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Kazakhstan Offers Token Troop Presence For Afghanistan

Kazakhstan is close to making it official -- the country's troops will return to Afghanistan.

U.S. Secretary of State Hillary Clinton hinted about it in December. Russian media jumped on her comments speculating on the role Kazakhstan's military might play alongside NATO forces in Afghanistan. And after Kazakhstan's lower house of parliament approved deployment on May 18, the Taliban are warning Kazakh authorities to stay out of Afghanistan or face unspecified retaliation.

Kazakhstan's contribution will not tip the scales in the Afghan conflict. Astana is offering as many as four servicemen variously described as being "officers" or "medics" -- perhaps both. Kazakhstan is not the first CIS country to send members of its armed forces to Afghanistan. Azerbaijan and Georgia have already done so and in greater numbers. It is not the first time Kazakh troops have been in a theater of war alongside Western forces. Kazakhstan rotated several groups of de-miners through Iraq.

But it is a symbolic gesture that balances Kazakhstan's relations with Russia, China, and the West. Kazakhstan held an early presidential election in April that Western allies grudgingly but rather quietly accepted, though incumbent Nursultan Nazarbaev received 95.5 percent of the vote. The event was made more unpalatable by the fact Kazakhstan had just held the OSCE chairmanship in 2010.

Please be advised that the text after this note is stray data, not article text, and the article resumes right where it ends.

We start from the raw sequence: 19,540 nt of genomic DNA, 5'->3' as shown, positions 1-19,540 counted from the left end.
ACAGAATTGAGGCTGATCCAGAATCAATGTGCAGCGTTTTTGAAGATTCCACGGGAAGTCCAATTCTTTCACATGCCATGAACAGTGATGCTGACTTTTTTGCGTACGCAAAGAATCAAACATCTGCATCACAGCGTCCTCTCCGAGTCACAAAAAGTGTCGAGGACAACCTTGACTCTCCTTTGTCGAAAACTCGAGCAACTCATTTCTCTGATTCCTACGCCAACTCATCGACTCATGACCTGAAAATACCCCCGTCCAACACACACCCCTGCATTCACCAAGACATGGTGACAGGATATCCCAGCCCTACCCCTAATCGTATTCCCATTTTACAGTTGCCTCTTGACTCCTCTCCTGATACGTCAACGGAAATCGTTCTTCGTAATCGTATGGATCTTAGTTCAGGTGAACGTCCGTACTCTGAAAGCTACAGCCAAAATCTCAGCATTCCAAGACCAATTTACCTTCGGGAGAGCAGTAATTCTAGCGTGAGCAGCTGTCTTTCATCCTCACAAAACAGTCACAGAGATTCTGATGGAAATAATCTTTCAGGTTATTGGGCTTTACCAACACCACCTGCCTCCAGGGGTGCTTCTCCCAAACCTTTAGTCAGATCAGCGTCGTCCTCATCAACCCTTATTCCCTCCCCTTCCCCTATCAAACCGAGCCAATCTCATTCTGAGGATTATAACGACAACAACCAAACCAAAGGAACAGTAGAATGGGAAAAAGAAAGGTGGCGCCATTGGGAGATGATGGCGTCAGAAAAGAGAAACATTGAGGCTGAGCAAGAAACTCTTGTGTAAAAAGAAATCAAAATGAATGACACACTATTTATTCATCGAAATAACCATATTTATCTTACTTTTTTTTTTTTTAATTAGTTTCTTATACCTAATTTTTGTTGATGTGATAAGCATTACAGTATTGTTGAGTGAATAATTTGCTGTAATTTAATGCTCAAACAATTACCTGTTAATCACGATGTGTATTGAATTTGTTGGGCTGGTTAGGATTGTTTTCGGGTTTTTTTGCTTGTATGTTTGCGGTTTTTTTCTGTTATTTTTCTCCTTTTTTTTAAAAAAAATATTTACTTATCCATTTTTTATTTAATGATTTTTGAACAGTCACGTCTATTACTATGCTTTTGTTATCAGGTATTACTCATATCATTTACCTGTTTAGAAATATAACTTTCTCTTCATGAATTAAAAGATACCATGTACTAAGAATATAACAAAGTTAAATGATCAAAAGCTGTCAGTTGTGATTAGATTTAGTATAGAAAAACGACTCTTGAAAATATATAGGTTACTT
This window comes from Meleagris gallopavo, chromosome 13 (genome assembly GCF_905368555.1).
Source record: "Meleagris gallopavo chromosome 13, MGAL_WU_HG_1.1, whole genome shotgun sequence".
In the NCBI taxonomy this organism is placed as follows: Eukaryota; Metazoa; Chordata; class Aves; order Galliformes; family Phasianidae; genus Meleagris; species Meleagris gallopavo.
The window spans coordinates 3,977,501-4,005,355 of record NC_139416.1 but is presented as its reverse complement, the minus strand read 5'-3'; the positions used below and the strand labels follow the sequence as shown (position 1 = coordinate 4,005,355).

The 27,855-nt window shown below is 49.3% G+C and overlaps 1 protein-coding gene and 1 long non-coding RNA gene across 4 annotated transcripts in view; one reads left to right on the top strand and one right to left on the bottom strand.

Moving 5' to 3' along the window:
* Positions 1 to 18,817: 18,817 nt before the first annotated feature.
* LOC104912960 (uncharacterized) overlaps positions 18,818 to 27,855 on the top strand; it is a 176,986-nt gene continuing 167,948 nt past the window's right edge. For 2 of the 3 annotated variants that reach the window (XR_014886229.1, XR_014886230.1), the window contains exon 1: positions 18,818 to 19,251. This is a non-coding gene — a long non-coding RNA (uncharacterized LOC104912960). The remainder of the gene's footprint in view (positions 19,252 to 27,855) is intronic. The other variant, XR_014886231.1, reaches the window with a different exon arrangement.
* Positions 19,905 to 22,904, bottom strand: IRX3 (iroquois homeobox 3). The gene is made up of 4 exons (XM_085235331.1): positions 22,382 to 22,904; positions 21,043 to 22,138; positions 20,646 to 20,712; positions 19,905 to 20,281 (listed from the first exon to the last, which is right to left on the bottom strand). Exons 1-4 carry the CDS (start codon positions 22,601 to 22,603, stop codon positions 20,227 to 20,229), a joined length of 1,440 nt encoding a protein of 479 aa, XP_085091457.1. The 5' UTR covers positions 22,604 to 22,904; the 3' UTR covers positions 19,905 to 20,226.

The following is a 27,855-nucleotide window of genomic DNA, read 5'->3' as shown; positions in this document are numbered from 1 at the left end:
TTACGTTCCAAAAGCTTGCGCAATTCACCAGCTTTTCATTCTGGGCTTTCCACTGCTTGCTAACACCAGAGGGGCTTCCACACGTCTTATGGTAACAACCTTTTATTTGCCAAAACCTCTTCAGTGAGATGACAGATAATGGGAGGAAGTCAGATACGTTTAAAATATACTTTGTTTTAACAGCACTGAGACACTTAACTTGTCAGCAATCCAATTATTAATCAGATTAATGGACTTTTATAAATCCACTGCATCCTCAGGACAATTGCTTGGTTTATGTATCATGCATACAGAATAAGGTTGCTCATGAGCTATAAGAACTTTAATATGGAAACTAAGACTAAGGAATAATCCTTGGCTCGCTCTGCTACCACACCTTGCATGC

Sending four soldiers to Afghanistan as noncombatants could be seen as an "I'm sorry, let's keep doing business" from Astana to its Western friends. The lower house vote came the same day U.S. special representative for Afghanistan and Pakistan Mark Grossman arrived in Kazakhstan.

As for the Taliban threat, Kazakhstan's role in allowing NATO countries to ship nonlethal cargo to Afghanistan via its territory is far more valuable to NATO than a few Kazakh soldiers. Part of Grossman's trip to Central Asia (he also visited Kyrgyzstan, Tajikistan, and Uzbekistan) was to convince the governments in these strategically located countries to allow more cargo to transit their countries as tensions continue between the United States and Pakistan. Soon, up to 75 percent of the food, fuel, and other items (excluding weapons and ammunition) NATO and Afghan government troops receive will have come through Kazakhstan.

Kazakh officials say they will rotate four-man teams through Afghanistan every six months. The upper house has not voted on it and the president would still need to approve it, but if Kazakhstan starts sending its "unit" to Afghanistan in 2012 it would mean 24 Kazakh servicemen would have been in country by the end of 2014 when the planned drawdown comes to an end.

A nice gesture, but hardly a game-changer.

-- Bruce Pannier